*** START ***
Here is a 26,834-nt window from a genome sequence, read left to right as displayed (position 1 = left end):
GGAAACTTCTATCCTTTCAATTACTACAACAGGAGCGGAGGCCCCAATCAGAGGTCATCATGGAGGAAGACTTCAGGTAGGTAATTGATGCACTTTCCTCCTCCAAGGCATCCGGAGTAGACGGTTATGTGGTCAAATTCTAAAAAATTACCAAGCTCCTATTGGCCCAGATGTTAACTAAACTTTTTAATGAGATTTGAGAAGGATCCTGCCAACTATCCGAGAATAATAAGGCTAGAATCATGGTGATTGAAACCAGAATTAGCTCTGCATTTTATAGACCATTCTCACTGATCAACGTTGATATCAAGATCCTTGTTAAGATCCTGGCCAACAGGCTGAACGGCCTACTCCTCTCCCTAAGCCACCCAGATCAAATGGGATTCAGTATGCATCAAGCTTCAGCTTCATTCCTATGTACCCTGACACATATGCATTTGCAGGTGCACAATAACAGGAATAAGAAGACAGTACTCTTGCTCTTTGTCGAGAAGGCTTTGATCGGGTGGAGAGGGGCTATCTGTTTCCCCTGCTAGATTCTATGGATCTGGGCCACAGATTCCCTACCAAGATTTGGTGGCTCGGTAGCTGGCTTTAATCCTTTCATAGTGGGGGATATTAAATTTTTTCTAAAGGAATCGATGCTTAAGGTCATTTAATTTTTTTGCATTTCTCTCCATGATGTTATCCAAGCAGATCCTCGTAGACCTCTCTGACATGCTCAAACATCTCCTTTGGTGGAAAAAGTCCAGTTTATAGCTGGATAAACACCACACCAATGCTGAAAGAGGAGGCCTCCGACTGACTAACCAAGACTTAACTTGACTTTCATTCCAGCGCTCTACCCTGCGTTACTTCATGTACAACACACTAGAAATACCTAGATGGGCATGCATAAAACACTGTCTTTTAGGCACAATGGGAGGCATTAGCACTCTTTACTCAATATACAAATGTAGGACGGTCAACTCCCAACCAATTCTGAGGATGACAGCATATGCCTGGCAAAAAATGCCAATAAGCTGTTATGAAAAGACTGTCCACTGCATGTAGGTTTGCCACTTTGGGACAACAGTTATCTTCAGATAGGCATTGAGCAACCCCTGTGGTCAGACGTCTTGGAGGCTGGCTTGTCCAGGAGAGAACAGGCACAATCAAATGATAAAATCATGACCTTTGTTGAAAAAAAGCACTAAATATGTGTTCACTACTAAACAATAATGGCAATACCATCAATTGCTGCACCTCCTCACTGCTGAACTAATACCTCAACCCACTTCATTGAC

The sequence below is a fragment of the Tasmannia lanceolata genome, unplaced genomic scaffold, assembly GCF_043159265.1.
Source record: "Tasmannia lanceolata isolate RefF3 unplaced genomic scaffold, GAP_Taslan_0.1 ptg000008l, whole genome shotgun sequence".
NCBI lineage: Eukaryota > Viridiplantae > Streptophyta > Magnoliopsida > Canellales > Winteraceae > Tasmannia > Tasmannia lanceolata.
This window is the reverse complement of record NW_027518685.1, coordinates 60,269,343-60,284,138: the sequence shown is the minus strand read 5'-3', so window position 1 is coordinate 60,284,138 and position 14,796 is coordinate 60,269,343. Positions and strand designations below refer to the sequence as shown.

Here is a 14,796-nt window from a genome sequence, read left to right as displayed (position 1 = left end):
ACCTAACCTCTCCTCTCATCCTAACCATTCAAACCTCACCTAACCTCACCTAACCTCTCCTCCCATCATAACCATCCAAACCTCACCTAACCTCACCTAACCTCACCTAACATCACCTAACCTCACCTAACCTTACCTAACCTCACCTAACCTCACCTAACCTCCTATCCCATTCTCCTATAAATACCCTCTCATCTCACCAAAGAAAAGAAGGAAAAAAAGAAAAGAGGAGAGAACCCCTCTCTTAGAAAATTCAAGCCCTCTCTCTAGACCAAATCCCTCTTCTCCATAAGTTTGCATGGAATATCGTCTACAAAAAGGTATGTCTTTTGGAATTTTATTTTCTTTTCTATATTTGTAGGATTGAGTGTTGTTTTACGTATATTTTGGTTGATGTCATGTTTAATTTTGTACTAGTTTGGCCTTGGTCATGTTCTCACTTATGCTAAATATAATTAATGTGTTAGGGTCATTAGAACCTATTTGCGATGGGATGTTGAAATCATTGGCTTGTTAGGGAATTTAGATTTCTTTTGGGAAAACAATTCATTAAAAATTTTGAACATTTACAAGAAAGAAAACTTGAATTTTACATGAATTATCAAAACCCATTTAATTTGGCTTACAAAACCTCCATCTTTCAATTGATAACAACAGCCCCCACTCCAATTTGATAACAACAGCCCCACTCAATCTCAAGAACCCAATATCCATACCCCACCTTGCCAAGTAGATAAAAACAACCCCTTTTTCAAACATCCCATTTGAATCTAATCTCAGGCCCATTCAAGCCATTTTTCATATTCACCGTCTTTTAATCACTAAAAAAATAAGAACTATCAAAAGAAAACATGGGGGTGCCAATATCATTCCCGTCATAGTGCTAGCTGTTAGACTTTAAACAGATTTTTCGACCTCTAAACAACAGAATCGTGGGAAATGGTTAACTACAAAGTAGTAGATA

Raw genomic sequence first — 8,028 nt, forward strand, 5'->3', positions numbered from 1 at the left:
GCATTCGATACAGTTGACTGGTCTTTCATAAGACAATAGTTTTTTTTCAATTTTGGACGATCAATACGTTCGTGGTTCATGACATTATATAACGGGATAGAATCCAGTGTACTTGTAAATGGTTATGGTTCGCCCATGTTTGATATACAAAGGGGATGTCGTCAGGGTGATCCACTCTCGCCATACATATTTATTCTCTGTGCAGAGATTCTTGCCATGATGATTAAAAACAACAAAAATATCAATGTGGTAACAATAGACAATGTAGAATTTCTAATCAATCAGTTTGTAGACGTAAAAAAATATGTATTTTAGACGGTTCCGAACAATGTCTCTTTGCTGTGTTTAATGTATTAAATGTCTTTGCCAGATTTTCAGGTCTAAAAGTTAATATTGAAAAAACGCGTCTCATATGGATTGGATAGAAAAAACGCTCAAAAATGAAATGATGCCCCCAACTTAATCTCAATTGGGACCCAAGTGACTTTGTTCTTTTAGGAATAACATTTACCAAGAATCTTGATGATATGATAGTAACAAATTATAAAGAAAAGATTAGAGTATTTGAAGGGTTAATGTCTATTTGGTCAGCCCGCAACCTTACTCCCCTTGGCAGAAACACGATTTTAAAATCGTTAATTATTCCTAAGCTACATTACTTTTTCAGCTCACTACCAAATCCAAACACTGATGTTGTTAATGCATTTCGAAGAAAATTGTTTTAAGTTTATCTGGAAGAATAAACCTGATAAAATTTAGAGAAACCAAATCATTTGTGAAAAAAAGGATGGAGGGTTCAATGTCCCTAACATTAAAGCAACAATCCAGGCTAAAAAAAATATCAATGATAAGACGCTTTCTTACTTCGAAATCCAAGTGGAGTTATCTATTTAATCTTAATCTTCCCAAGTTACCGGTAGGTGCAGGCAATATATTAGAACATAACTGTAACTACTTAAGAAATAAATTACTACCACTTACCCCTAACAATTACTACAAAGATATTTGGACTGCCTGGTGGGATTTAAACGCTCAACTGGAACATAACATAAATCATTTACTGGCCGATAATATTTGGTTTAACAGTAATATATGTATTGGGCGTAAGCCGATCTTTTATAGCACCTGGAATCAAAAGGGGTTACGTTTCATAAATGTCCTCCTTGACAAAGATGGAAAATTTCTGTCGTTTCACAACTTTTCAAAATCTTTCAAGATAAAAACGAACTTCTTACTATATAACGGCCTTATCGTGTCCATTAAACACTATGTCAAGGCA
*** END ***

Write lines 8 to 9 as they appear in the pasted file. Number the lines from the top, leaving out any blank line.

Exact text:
ACCTAACCTCTCCTCTCATCCTAACCATTCAAACCTCACCTAACCTCACCTAACCTCTCCTCCCATCATAACCATCCAAACCTCACCTAACCTCACCTAACCTCACCTAACATCACCTAACCTCACCTAACCTTACCTAACCTCACCTAACCTCACCTAACCTCCTATCCCATTCTCCTATAAATACCCTCTCATCTCACCAAAGAAAAGAAGGAAAAAAAGAAAAGAGGAGAGAACCCCTCTCTTAGAAAATTCAAGCCCTCTCTCTAGACCAAATCCCTCTTCTCCATAAGTTTGCATGGAATATCGTCTACAAAAAGGTATGTCTTTTGGAATTTTATTTTCTTTTCTATATTTGTAGGATTGAGTGTTGTTTTACGTATATTTTGGTTGATGTCATGTTTAATTTTGTACTAGTTTGGCCTTGGTCATGTTCTCACTTATGCTAAATATAATTAATGTGTTAGGGTCATTAGAACCTATTTGCGATGGGATGTTGAAATCATTGGCTTGTTAGGGAATTTAGATTTCTTTTGGGAAAACAATTCATTAAAAATTTTGAACATTTACAAGAAAGAAAACTTGAATTTTACATGAATTATCAAAACCCATTTAATTTGGCTTACAAAACCTCCATCTTTCAATTGATAACAACAGCCCCCACTCCAATTTGATAACAACAGCCCCACTCAATCTCAAGAACCCAATATCCATACCCCACCTTGCCAAGTAGATAAAAACAACCCCTTTTTCAAACATCCCATTTGAATCTAATCTCAGGCCCATTCAAGCCATTTTTCATATTCACCGTCTTTTAATCACTAAAAAAATAAGAACTATCAAAAGAAAACATGGGGGTGCCAATATCATTCCCGTCATAGTGCTAGCTGTTAGACTTTAAACAGATTTTTCGACCTCTAAACAACAGAATCGTGGGAAATGGTTAACTACAAAGTAGTAGATA

Raw genomic sequence first — 8,028 nt, forward strand, 5'->3', positions numbered from 1 at the left: